hostnames and interfaces

Rob listone at
Fri Nov 21 00:39:05 PST 2003

My non-technical understanding:

* A BSD system has a fully qualified domain name that is set and
retrieved by the hostname(1) command. This is normally defined in
/etc/rc.conf and considered the 'true name' of the system. If this name
does not resolve to an IP address, many network services will complain
(such as sendmail). If this IP address is not configured on an interface
on the system, many things will get confused (such as routing).

* You can also configure other interfaces, either on extra network cards
or using the alias option of ifconfig(8). These interfaces should have
different IP addresses, and names are optional (but convenient).

* Any IP address can have extra names, either in /etc/hosts or on a
nameserver. The 'canonical' name should probably come first.

Your average BSD system will have 1 hostname that resolves to 1 address
configured on its single network interface. The /etc/hosts file will map
this address to the FQ hostname, and probably also to the short version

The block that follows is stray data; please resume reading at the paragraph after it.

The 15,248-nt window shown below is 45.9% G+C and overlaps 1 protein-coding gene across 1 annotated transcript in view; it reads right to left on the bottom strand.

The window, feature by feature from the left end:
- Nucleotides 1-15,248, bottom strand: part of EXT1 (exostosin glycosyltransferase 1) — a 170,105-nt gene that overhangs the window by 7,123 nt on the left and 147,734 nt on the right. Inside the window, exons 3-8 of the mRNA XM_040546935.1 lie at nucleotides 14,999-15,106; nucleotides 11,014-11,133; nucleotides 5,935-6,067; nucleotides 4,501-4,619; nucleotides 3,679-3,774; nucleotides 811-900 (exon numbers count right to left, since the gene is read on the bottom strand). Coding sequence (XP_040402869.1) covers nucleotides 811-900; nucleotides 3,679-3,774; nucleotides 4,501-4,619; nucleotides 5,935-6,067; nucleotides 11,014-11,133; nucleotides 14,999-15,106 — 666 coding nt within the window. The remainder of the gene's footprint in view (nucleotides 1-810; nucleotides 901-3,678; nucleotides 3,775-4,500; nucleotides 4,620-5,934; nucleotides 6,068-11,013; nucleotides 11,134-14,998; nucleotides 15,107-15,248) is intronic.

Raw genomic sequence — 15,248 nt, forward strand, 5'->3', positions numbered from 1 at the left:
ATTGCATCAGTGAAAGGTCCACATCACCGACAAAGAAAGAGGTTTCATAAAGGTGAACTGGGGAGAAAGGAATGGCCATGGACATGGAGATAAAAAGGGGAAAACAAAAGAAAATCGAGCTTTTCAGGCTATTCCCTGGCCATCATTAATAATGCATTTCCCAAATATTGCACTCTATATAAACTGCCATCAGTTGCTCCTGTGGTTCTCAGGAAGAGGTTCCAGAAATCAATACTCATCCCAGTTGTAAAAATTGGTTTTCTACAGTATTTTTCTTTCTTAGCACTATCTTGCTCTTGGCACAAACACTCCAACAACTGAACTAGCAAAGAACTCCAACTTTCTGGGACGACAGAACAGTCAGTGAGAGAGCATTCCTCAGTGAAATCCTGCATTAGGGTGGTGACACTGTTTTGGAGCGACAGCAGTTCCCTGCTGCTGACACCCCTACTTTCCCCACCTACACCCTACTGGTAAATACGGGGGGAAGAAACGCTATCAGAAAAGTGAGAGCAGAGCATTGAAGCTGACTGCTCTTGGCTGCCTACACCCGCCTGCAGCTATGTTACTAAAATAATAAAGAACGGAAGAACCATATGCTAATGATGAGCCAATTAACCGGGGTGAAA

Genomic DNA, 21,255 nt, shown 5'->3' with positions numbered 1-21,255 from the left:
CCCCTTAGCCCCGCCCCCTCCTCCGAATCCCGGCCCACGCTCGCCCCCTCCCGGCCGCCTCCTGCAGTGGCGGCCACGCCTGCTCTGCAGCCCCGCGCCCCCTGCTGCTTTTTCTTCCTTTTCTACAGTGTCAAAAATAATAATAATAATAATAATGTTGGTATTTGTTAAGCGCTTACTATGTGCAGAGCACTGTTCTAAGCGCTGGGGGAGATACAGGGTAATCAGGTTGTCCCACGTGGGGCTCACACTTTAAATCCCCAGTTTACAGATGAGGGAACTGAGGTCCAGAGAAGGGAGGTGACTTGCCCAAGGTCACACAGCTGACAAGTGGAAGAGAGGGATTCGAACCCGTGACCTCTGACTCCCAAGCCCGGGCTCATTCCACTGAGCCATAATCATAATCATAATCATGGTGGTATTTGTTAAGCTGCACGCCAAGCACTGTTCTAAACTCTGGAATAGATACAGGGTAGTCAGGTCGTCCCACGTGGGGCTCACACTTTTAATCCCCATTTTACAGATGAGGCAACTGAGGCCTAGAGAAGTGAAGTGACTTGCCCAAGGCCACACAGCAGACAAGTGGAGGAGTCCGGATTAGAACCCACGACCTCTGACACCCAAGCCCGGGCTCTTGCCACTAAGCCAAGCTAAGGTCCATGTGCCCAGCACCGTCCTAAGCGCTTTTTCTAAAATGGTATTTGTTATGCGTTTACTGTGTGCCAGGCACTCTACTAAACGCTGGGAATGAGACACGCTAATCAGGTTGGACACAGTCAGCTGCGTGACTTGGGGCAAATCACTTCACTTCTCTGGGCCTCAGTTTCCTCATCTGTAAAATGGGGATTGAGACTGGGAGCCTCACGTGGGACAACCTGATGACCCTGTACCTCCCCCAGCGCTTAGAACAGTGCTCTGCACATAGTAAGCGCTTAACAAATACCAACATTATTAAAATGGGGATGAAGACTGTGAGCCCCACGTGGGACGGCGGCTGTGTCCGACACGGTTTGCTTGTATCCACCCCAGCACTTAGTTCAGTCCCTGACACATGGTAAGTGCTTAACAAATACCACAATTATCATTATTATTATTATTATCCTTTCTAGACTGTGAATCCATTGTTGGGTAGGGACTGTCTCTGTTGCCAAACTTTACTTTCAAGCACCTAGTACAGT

for convenience.

It will also have the name localhost, resolving to and
configured on lo0, again using /etc/hosts for resolution.

Anything beyond that is up to you...

----- Original Message -----
From: "paul van den bergen" <pvandenbergen at>
Subject: hostnames and interfaces

> hey all,
> I first encountered networking in CISCO land... where IP addresses and
> names seem to be associated...
> what is the freeBSD way?  AFAICS, a machine has a defined name
regardless of
> howmany interfaces it has.  if one splits the world up into hosts (one
> interface) and routers (multiple interfaces) can one define multiple
> hostnames?
> to expand on this, there is a potential many to many relationship here
> host names and IP addresses (strickly speaking that is what dns etc
> how dose BSD define this? how does one define this using BSD?
> --
> Dr Paul van den Bergen
> Centre for Advanced Internet Architectures
> pvandenbergen at
> IM:bulwynkl2002
> "And some run up hill and down dale, knapping the chucky stones
> to pieces wi' hammers, like so many road makers run daft.
> They say it is to see how the world was made."
> Sir Walter Scott, St. Ronan's Well 1824
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